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Sample "Red Flag" Ordinance

September 30, 2008
The Federal Trade Commission adopted regulations in 2007 requiring all utility companies and other entities that act as creditors, and provide certain types of accounts, to enact "red flag policies" to protect consumers from identity theft.

Since the regulations cover utility companies, thereby including municipal water, sewer, gas, electric, telecommunications and other utilities, as well as possible additional types of municipal accounts, GMA has drafted a sample red flag ordinance which is available for use by Georgia cities.

While the federal regulations do not require the red flag policies to be adopted in the form of an ordinance, the policies are required to be formally adopted by the governing body by May 1, 2009.

Since the drafting of red flag policies and the process of tailoring a sample policy or ordinance to meet the specific needs of each city are complex tasks, it is important that your city attorney be involved in this process. Given the flexibility of the regulations and the variations between cities, each city will need to assess its own risks and determine the appropriate scope of the red flag policies it adopts.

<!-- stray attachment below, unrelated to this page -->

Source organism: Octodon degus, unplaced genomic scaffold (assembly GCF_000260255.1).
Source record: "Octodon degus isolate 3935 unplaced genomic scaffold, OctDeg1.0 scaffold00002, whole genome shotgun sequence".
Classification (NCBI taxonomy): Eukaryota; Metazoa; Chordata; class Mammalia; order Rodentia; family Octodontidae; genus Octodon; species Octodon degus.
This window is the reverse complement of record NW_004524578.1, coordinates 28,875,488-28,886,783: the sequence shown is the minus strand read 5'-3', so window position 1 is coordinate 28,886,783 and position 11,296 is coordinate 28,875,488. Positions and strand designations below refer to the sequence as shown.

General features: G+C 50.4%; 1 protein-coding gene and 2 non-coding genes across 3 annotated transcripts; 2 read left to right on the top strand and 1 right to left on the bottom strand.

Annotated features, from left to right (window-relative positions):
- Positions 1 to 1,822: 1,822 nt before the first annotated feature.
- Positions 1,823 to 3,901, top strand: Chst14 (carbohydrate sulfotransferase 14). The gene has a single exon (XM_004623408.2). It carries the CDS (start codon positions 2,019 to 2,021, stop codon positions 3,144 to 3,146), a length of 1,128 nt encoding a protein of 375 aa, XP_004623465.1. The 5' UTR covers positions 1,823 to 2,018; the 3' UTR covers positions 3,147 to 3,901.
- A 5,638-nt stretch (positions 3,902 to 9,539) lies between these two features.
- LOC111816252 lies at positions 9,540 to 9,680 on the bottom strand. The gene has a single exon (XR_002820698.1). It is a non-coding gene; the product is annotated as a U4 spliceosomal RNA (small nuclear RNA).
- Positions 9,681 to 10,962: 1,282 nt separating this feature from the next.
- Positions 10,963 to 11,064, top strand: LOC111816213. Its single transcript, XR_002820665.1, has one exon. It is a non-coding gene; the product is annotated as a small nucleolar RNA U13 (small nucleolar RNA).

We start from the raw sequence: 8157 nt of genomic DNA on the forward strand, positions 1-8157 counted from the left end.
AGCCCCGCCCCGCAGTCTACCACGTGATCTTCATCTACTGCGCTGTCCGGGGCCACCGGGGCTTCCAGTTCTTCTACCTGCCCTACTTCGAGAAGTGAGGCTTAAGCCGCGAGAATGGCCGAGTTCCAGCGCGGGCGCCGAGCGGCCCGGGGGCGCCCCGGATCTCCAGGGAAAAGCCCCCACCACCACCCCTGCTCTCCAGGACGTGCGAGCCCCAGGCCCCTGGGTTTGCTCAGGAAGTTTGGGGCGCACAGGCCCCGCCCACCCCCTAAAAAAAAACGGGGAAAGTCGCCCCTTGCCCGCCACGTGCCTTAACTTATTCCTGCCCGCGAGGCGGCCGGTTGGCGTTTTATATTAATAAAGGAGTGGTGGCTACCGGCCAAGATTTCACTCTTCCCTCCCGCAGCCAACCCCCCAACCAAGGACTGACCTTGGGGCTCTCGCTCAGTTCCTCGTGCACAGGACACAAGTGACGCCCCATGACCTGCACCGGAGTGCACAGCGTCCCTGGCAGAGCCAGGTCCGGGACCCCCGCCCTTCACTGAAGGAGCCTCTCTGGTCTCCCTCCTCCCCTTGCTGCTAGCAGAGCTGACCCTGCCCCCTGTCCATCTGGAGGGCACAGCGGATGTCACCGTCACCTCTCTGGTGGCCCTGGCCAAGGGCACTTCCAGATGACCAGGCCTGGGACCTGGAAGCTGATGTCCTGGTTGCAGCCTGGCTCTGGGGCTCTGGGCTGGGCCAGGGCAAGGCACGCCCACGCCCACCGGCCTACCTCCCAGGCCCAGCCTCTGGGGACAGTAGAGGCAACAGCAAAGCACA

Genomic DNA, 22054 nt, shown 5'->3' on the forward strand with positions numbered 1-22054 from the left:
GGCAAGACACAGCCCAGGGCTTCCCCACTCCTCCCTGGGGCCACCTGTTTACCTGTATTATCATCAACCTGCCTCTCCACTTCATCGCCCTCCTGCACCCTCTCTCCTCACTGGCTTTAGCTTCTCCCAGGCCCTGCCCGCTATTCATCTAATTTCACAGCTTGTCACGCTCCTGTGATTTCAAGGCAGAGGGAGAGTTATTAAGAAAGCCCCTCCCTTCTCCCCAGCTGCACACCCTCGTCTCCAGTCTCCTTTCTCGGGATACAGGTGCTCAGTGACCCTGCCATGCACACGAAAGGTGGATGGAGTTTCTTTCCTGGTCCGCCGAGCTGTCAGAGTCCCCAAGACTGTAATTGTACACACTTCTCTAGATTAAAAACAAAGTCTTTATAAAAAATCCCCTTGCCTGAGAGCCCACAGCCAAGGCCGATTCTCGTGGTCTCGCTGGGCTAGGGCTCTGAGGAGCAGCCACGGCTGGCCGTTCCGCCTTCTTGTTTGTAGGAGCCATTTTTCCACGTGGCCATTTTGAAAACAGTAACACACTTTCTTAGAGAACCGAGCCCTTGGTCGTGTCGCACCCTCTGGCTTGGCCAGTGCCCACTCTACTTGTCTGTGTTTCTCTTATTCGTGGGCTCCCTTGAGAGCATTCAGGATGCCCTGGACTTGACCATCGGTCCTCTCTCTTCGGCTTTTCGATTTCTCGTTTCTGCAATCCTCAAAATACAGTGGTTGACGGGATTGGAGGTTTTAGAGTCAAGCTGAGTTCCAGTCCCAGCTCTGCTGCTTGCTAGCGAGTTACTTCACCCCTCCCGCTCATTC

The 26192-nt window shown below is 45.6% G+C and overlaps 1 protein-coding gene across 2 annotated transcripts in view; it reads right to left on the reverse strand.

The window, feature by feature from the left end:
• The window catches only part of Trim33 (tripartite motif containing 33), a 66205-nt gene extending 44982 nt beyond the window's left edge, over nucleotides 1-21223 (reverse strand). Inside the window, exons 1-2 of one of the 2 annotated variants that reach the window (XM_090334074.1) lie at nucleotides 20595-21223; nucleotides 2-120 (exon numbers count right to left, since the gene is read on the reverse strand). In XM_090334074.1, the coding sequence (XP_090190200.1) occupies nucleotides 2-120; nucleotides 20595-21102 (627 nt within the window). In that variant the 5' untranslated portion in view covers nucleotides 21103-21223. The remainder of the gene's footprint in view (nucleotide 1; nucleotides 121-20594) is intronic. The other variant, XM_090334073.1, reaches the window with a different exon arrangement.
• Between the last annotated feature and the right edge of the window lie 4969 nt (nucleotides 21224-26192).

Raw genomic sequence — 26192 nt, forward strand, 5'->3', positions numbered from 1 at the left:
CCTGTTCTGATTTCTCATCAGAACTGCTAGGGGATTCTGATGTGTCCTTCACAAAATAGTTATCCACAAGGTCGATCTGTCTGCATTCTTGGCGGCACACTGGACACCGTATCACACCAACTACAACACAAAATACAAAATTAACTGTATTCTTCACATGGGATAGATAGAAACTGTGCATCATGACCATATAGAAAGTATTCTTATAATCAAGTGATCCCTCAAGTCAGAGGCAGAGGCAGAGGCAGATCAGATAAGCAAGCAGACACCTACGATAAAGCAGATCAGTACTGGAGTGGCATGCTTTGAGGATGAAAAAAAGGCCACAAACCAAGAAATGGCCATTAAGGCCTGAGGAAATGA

It is possible that provisions included in the GMA sample ordinance will not be applicable to your city. With your city attorney, please review the federal regulations found at 16 CFR Part 681 carefully and, if the regulations apply to your city, either amend GMA’s sample policy to make it meet the needs and resources of your city or create an entirely unique policy for your city. The Minnesota Municipal Utilities Assocaition sample ordinance is also available to use as a guide.

Importantly, there is no private right of action against a city for the failure to enact a red flag policy by May 1, 2009. That said, identity theft is a significant issue and it is vital that your city adopt a useful, workable red flag policy as soon as possible. 
HOW TO USE
The sample ordinances, agreements, job descriptions and other documents listed here are provided as examples only and should not be utilized until a thorough analysis of the respective document has been undertaken by the city.

Job descriptions should be written with the assistance of an attorney, industrial psychologist, or consultant skilled in content validity procedures and aware of the potential legal ramifications of job descriptions as imposed by the Fair Labor Standards Act and the Americans with Disabilities Act.

Model and sample ordinances, agreements and other documents are provided for educational purposes only and are not intended to be legal advice. Cities should consult with their city attorney to obtain legal advice about a proposed course of action.